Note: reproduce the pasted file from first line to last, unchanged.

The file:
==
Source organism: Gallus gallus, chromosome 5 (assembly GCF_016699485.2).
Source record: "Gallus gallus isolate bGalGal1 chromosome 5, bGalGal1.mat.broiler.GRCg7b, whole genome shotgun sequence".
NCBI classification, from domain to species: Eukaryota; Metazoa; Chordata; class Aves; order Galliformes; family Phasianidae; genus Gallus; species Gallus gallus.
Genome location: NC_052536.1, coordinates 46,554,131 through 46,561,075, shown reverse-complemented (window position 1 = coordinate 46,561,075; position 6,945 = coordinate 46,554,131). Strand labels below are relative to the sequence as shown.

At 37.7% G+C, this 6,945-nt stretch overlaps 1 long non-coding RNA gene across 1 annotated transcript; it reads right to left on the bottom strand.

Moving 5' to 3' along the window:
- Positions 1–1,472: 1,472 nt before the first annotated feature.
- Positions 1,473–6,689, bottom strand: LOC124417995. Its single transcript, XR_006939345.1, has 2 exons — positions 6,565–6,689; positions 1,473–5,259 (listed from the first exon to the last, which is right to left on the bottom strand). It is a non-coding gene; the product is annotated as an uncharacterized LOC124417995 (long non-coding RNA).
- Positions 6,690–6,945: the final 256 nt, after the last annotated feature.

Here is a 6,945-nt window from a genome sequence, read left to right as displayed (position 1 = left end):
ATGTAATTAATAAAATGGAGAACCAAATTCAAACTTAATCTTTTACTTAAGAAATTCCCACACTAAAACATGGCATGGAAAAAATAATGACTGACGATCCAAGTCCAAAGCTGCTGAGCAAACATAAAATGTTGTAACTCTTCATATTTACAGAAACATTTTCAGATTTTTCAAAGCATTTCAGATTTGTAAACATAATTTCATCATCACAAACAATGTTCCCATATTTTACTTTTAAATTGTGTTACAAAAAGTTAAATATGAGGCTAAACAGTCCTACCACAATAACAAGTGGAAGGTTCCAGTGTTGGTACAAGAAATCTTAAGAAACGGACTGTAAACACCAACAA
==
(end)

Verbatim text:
Source organism: Gallus gallus, chromosome 5 (assembly GCF_016699485.2).
Source record: "Gallus gallus isolate bGalGal1 chromosome 5, bGalGal1.mat.broiler.GRCg7b, whole genome shotgun sequence".
NCBI classification, from domain to species: Eukaryota; Metazoa; Chordata; class Aves; order Galliformes; family Phasianidae; genus Gallus; species Gallus gallus.
Genome location: NC_052536.1, coordinates 46,554,131 through 46,561,075, shown reverse-complemented (window position 1 = coordinate 46,561,075; position 6,945 = coordinate 46,554,131). Strand labels below are relative to the sequence as shown.

At 37.7% G+C, this 6,945-nt stretch overlaps 1 long non-coding RNA gene across 1 annotated transcript; it reads right to left on the bottom strand.

Moving 5' to 3' along the window:
- Positions 1–1,472: 1,472 nt before the first annotated feature.
- Positions 1,473–6,689, bottom strand: LOC124417995. Its single transcript, XR_006939345.1, has 2 exons — positions 6,565–6,689; positions 1,473–5,259 (listed from the first exon to the last, which is right to left on the bottom strand). It is a non-coding gene; the product is annotated as an uncharacterized LOC124417995 (long non-coding RNA).
- Positions 6,690–6,945: the final 256 nt, after the last annotated feature.

Here is a 6,945-nt window from a genome sequence, read left to right as displayed (position 1 = left end):
ATGTAATTAATAAAATGGAGAACCAAATTCAAACTTAATCTTTTACTTAAGAAATTCCCACACTAAAACATGGCATGGAAAAAATAATGACTGACGATCCAAGTCCAAAGCTGCTGAGCAAACATAAAATGTTGTAACTCTTCATATTTACAGAAACATTTTCAGATTTTTCAAAGCATTTCAGATTTGTAAACATAATTTCATCATCACAAACAATGTTCCCATATTTTACTTTTAAATTGTGTTACAAAAAGTTAAATATGAGGCTAAACAGTCCTACCACAATAACAAGTGGAAGGTTCCAGTGTTGGTACAAGAAATCTTAAGAAACGGACTGTAAACACCAACAA